Caregiver attitudes to gynaecological health of women with intellectual disability

Lan Ping Lin, Jin Ding Lin, Cordia M. Chu, Li Mei Chen

Research output: Contribution to journalArticlepeer-review

8 Citations (Scopus)


Background There is little information available related to the reproductive health of people with intellectual disability (ID). The aims of the present study are to describe caregiver attitudes and to examine determinants of gynaecological health for women with ID. Method We recruited 1152 caregivers (response rate = 71.87%) and analysed their responses to a mailed-out, self-administered, structured questionnaire. We divided attitudinal perceptions of reproductive health into 4 domains: menstruation, menopause, sex education, and preventive healthcare. Each domain in turn had 5 issues (questions), with scores of 1 to 4 given according to the level of agreement with each issue (low to high score: strongly disagree, disagree, agree, and strongly agree). The total sum score for each domain was 520 (total score range: 2080). Results The respondents' attitudinal mean score was 57.78 ± 4.64 (range: 4875). The multiple logistic regression model revealed that the factors of "workplace training in reproductive health" (OR = 1.793, 95% CI = 1.312.46), "felt satisfied with public reproductive health services for the client" (OR = 0.694, 95% CI = 0.530.92), and "scores of reproductive health knowledge" (OR = 1.735, 95% CI = 1.292.34) were significantly correlated with attitudinal score level toward gynaecological health for women with ID. Conclusions: The study highlights that service authorities should address health policy initiatives to continue providing workplace training in reproductive health, public reproductive health services. There is also a need for caregivers to increase their knowledge of reproductive health.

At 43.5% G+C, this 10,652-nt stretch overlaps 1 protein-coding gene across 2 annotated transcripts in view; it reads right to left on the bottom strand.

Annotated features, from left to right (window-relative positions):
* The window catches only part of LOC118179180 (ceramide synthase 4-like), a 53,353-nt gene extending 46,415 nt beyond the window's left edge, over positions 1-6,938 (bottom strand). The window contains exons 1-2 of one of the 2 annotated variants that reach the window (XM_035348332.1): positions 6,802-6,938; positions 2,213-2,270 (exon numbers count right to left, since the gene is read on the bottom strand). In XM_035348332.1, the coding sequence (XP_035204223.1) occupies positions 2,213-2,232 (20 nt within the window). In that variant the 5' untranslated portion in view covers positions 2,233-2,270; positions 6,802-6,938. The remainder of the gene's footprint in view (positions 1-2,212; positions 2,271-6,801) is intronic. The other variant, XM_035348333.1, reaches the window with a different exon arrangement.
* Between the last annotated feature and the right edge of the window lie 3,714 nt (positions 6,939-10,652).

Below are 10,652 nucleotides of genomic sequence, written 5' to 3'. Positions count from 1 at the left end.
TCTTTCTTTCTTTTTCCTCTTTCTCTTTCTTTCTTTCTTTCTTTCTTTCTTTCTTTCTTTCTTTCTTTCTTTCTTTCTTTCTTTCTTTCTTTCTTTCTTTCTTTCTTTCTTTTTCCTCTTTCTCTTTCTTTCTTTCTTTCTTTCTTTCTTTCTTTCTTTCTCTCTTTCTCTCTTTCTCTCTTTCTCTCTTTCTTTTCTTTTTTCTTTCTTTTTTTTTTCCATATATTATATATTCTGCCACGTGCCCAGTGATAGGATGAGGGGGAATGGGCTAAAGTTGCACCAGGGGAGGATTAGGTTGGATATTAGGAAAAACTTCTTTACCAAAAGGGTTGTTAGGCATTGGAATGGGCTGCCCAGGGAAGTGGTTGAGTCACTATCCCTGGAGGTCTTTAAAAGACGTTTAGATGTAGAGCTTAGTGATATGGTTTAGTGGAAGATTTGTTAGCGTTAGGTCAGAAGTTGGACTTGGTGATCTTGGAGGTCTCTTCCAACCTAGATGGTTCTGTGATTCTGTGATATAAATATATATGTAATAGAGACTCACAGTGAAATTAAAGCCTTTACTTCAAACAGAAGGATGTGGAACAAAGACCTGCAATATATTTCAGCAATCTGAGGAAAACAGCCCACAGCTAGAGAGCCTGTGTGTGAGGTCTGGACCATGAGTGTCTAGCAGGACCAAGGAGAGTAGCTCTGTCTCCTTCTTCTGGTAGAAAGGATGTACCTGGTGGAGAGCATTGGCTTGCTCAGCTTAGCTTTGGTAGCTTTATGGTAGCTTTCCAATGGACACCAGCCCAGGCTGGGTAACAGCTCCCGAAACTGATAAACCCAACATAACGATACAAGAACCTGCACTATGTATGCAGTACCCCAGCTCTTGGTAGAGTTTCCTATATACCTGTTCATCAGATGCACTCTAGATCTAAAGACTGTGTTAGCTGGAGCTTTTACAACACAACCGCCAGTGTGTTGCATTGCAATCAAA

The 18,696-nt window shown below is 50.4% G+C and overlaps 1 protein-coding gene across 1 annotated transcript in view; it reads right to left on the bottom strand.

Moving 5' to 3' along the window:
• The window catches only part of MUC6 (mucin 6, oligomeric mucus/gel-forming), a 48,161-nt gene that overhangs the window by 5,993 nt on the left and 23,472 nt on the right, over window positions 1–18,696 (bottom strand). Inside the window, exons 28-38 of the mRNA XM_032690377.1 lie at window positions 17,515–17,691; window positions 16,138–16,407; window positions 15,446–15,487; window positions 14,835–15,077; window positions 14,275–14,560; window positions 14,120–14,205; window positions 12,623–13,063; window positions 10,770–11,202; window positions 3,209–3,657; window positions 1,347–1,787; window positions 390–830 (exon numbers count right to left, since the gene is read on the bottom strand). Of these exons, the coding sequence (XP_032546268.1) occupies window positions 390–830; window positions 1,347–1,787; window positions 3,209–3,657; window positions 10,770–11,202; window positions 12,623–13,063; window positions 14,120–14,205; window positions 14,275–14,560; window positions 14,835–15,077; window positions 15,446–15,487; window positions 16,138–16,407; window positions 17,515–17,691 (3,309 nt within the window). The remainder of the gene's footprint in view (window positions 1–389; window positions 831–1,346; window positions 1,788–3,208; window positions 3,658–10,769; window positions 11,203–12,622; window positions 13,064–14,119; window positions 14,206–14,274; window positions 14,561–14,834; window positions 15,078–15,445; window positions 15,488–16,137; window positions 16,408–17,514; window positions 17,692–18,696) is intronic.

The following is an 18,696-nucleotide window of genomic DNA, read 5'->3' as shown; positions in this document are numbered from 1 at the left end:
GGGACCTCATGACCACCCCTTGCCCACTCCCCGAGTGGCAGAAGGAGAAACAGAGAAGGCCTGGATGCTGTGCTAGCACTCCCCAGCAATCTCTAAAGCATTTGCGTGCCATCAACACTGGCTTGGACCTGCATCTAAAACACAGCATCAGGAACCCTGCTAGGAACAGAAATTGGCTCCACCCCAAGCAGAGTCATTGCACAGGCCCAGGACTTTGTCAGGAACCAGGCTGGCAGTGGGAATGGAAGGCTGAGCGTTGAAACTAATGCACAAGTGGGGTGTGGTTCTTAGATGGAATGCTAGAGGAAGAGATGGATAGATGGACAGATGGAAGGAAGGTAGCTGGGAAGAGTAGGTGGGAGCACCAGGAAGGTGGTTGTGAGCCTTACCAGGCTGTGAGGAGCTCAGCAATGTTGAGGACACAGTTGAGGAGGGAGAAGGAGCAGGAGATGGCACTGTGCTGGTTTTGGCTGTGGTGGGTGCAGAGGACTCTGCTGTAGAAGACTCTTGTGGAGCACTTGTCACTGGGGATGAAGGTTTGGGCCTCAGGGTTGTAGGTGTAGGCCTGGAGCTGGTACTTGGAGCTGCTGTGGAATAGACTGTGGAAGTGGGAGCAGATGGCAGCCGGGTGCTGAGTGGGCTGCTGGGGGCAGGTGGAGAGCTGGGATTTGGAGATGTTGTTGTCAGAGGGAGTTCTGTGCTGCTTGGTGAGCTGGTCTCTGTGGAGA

Original languageEnglish
Pages (from-to)149-155
Number of pages7
JournalJournal of Intellectual and Developmental Disability
Issue number3
Publication statusPublished - Sept 1 2011
Externally publishedYes


  • Gynaecological health
  • Intellectual disability
  • Reproductive health
  • Women

ASJC Scopus subject areas

  • Education
  • Arts and Humanities (miscellaneous)
  • General Psychology


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